To clarify the twit, in the Philippine legislative system, both the House of Representatives (Lower House) and the Senate (Upper House) will create two separate bills on the same topic or issue. Then both houses will study their own versions of the bill in the first, second and final reading. Once they reached that stage, then they must present the two bills in the Bi-cameral Conference Committee (bicam) which is composed of selected members of both houses. They would then consolidate or unify the two bills to come up with one version. Afterward, the “final” version will be presented to the current president, President Rodrigo Roa Duterte (PRRD) for signature for it to become a law of the land.

Now that the Lower House adopted the Senate version, then there is no more further delay in the process. After more than a decade of painstaking research among the deaf community, debate and even strong opposition from the schools teaching the deaf, the government through the Department of Education and even the general public who are basically ignorant about the situation of the deaf, the bill has finally reached this crucial stage.

As the final version is already on the President’s table, I want to make a simple analysis on the roles and responsibilities of each individual government agency that was mentioned in the “law”. Here is the list of the specific national government agency and the summary of the task that it must do to implement the “law”.

  1. Department of Education (DepEd), Commission on Higher Education (ChEd) and Technical Education and Skills Development Authority (TESDA) – They are required to coordinate with each other on the use of FSL as the medium of instruction in deaf education. FSL must be taught as a separate subject in the school curriculum for deaf learners.
  2. Professional Regulation Commission (PRC) – This agency is assigned to use alternative assessment procedures in the licensing of Deaf Teachers.
  3. University of the Philippines (UP), Early Childhood Care and Development (ECCD) and Komisyon sa Wikang Filipino (KWK) – They are responsible in developing guidelines for the development of training materials in education of the deaf for use of state colleges and universities as well as teachers and staff.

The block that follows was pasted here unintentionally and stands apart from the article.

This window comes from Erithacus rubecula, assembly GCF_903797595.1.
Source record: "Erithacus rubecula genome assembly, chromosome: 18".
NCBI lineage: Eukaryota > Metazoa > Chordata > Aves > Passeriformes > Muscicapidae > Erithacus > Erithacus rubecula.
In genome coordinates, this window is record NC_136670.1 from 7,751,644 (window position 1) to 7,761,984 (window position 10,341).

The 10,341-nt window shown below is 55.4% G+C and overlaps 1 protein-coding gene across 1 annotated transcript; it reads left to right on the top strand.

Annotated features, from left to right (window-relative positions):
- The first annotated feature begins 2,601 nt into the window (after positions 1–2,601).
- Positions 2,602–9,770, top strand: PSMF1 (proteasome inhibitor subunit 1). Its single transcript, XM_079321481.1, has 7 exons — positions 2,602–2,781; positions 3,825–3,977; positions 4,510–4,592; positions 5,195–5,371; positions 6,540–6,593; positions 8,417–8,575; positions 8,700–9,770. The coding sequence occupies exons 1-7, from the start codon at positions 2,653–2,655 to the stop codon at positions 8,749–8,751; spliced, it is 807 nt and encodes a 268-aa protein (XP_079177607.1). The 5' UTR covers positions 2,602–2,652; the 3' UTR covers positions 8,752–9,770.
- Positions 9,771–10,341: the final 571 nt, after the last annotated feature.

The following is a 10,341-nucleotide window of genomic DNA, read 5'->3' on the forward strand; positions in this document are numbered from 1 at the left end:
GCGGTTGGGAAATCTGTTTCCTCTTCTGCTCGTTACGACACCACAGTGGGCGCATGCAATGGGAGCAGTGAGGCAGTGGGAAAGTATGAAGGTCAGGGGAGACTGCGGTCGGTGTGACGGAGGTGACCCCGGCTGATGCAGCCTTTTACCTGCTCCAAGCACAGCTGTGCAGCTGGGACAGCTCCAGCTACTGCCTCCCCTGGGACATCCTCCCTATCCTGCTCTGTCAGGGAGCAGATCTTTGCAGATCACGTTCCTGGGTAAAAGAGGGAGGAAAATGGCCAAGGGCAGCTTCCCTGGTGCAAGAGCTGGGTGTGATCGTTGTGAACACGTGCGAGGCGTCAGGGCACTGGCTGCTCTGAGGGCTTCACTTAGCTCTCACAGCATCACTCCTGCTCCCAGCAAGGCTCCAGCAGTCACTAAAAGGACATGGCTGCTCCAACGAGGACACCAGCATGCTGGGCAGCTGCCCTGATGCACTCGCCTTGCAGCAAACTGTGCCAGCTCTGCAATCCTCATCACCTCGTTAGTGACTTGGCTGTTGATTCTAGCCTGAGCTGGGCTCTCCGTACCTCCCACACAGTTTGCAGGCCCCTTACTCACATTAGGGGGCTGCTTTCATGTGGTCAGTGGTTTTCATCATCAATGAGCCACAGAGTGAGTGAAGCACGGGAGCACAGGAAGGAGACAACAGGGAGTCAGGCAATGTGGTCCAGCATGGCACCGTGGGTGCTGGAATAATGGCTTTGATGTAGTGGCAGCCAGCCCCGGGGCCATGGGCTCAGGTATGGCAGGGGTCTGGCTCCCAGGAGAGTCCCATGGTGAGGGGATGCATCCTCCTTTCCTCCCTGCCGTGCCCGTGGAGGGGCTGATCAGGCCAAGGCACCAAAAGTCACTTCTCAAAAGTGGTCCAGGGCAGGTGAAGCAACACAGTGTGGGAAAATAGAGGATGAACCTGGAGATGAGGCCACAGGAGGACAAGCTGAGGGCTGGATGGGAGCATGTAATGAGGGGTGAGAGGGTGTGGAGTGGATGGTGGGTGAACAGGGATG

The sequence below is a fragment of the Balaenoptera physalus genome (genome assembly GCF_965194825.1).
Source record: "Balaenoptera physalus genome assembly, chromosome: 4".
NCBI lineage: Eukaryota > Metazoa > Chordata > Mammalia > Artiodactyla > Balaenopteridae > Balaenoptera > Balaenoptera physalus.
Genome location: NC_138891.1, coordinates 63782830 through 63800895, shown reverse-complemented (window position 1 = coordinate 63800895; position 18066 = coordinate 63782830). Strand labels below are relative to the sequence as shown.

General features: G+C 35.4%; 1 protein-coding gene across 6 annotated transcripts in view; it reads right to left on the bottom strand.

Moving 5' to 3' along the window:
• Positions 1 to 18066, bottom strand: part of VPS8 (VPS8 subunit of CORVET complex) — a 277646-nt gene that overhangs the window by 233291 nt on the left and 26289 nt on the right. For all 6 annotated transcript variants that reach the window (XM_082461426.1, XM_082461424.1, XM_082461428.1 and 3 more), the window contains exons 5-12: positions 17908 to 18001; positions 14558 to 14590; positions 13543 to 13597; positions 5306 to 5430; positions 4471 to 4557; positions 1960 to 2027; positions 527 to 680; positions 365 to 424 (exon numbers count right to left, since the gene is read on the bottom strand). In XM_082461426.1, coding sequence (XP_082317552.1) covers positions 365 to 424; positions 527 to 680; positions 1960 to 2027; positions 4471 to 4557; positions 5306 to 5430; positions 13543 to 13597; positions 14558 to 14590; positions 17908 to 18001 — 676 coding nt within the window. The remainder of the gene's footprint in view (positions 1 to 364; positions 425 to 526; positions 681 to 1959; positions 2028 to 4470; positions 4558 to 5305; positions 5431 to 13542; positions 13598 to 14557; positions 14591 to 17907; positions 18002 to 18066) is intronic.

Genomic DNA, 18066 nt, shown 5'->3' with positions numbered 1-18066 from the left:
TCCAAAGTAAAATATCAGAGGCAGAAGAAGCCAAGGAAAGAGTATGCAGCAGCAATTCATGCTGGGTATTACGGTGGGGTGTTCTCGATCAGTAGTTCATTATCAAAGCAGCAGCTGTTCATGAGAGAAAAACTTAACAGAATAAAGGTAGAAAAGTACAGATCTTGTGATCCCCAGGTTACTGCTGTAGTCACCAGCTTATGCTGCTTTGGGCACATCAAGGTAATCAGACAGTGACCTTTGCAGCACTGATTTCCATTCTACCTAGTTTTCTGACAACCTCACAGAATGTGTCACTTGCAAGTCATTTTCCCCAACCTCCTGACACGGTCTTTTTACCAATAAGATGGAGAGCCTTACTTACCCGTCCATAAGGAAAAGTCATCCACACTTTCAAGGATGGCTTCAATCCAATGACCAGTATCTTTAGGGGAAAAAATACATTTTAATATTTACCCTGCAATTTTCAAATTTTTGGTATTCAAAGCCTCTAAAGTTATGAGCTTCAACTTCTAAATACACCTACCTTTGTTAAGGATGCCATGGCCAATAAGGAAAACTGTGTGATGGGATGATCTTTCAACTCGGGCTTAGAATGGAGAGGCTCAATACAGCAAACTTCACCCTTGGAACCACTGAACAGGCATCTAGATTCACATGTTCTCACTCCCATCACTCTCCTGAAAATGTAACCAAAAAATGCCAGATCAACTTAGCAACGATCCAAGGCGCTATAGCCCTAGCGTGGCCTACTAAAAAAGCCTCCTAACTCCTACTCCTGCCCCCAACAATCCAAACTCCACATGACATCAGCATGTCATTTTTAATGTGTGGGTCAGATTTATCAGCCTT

4. Komisyon sa Wikang Filipino (KWK) – With the involvement of the deaf communities, they are tasked to establish a national system of standards, accreditation and procedures for FSL interpreting
  5. Supreme Court, Department of Justice (DOJ) and the Department of Interior and Local Government (DILG) – Their duty is to create a national system of standards, accreditation and procedure for legal interpreting in FSL. They must also make sure of the availability of sign language interpreters in all proceedings involving the deaf.
  6. All government agencies with deaf workers – They are encouraged to use FSL including the conduct of training seminars for their co-employees.
  7. Movie and Television Review and Classification Board (MTRCB) and National Council for Children’s Television (NCCT) – They are tasked to require TV stations to have FSL interpreter insets in news and public affairs programs. They must also participate in the promotion of FSL in all other broadcasts.
  8. Commission on Human Rights (CHR), Council for the Welfare of Children (CWC) and Philippine Commission on Women (PWC) – They are involved in making an annual assessment on the implementation of the law.

Even though their task may be mentioned in motherhood statements within the sections of the act, conspicuously missing are the following vital government agencies:

  1. Department of Health (DOH) – Although the entire Section 8 of the act is devoted to the health system, only the state hospitals and other government health facilities are given the responsibility to ensure the access of FSL interpreters for deaf patients. Probably the framers of this “law” do not see a need to involve the topmost department since all government hospitals and even barangay health centers are under DOH.
  2. Department of Social Welfare and Development (DSWD) – Ever since the plight of Persons with Disabilities has always been a social welfare concern, the DSWD has played a lead role in implementing programs and services for them. However, their agency is not taking an active part in this act. It was only mentioned because their agency employs deaf people.